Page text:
Next steps in earthquake-prone building policyBuilding and Housing
Building and Housing Minister Dr Nick Smith today released for consultation regulations approved by Cabinet on Monday for the new earthquake-prone building legislation.
“New Zealand is a seismically active country and we need to progressively upgrade our older building stock to reduce the risk to New Zealanders’ safety,” Dr Smith said in announcing the consultation at the Consulting Engineers New Zealand annual awards in Auckland.
“New legislation requiring earthquake-prone buildings nationwide to be identified and remediated in a timely way was passed earlier this year. In the next stage in the process, the Government will consult on the regulations and methodology which sets the approach councils take when dealing with earthquake-prone buildings.”
The Government is consulting on proposals for regulations in the following areas:
- Defining the meaning of “ultimate capacity” to clarify the level of seismic performance required to help councils determine whether a building is earthquake prone
- The criteria for the level of other building work that will trigger the need for early seismic strengthening to be carried out
- Specifying the characteristics earthquake-prone buildings must have to be considered for exemptions from the requirement to undertake remedial work
- Establishing an earthquake rating system that provides a measure of a building’s expected performance during an earthquake
- The appearance of public notices describing an earthquake-prone building’s level of seismic risk.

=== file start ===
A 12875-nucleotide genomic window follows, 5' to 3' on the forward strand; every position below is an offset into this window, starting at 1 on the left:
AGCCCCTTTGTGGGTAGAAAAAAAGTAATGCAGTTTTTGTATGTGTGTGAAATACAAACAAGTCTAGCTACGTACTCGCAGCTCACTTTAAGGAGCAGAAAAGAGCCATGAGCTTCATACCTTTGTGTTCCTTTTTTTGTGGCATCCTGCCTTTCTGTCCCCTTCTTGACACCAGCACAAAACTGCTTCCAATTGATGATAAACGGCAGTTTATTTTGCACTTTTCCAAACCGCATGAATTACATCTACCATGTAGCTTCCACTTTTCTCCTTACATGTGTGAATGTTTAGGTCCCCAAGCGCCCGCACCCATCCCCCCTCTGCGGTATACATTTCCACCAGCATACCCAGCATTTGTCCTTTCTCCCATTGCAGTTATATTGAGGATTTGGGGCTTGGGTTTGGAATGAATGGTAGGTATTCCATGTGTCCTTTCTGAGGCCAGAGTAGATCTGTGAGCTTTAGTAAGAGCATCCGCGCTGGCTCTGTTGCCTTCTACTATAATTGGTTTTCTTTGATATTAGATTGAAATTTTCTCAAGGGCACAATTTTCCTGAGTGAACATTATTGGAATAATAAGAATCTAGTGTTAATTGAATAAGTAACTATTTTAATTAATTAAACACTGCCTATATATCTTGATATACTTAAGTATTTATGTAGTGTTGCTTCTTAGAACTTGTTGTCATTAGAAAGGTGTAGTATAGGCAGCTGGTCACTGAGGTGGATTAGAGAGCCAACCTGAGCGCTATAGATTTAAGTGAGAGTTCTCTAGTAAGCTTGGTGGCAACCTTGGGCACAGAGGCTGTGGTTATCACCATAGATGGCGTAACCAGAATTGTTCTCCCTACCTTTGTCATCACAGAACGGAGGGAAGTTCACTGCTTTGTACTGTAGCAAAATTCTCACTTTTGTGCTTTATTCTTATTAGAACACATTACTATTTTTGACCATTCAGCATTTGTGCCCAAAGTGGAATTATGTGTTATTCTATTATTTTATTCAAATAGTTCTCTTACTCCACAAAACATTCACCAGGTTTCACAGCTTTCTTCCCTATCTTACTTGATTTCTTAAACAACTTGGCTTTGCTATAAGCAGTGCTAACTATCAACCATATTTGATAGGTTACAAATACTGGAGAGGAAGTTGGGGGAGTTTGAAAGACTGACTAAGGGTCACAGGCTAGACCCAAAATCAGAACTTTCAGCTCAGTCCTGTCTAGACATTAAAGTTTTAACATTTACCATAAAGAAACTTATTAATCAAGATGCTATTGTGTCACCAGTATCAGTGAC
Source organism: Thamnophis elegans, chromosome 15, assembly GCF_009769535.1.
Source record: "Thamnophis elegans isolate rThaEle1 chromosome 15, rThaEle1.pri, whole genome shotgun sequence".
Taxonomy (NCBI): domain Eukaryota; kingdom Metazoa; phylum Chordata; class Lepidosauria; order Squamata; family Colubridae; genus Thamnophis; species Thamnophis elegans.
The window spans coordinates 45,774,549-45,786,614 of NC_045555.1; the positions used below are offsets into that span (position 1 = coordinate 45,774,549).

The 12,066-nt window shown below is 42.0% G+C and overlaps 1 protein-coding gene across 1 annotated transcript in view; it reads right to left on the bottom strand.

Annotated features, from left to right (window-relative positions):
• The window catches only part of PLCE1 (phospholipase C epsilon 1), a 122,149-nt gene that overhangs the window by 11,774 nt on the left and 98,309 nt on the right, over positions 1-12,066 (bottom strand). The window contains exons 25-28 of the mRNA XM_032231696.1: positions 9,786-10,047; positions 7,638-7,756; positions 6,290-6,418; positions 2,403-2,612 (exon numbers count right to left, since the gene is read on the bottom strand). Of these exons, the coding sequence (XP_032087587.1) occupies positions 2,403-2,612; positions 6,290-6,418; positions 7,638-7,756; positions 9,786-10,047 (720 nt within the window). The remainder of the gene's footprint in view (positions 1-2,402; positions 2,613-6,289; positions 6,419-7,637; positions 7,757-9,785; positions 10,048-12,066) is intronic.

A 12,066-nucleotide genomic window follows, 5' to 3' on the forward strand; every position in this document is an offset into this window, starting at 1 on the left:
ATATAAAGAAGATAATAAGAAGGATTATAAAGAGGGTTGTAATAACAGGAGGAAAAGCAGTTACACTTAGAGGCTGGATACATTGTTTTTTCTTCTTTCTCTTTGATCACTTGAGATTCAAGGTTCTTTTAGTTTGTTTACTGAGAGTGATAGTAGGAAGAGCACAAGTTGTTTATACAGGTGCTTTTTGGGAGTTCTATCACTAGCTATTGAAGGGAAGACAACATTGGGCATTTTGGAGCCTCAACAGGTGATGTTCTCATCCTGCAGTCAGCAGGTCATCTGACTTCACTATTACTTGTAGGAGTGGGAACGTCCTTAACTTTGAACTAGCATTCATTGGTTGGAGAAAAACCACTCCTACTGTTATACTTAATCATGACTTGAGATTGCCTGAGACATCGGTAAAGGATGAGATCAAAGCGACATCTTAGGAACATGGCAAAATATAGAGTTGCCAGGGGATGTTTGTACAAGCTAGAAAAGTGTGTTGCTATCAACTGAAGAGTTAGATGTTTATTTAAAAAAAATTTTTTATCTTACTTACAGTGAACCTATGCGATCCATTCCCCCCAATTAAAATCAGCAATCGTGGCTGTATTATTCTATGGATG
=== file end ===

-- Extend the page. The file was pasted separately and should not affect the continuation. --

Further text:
The Government is also consulting on the proposed methodology to set out how councils will identify earthquake-prone buildings. The methodology will also outline the criteria for acceptable engineering assessments, allowing councils to make informed decisions about whether buildings are earthquake prone.
“The Government is seeking to ensure the process for upgrading buildings is fair, consistent and clearly understood by councils and building owners. This policy requires a careful balancing of the issues of safety, cost and heritage. I encourage submissions on the proposals to ensure we get the detail right,” Dr Smith says.
“The new Act and regulations are proposed to come into effect on 1 July 2017. This date will trigger the timeframes for the new legal requirement to assess and upgrade buildings that vary depending on the level of seismic risk of the area and the priority of the building.”
Copies of the consultation documents with the proposals for the regulations and the methodology are available at: http://www.mbie.govt.nz/about/our-work/have-your-say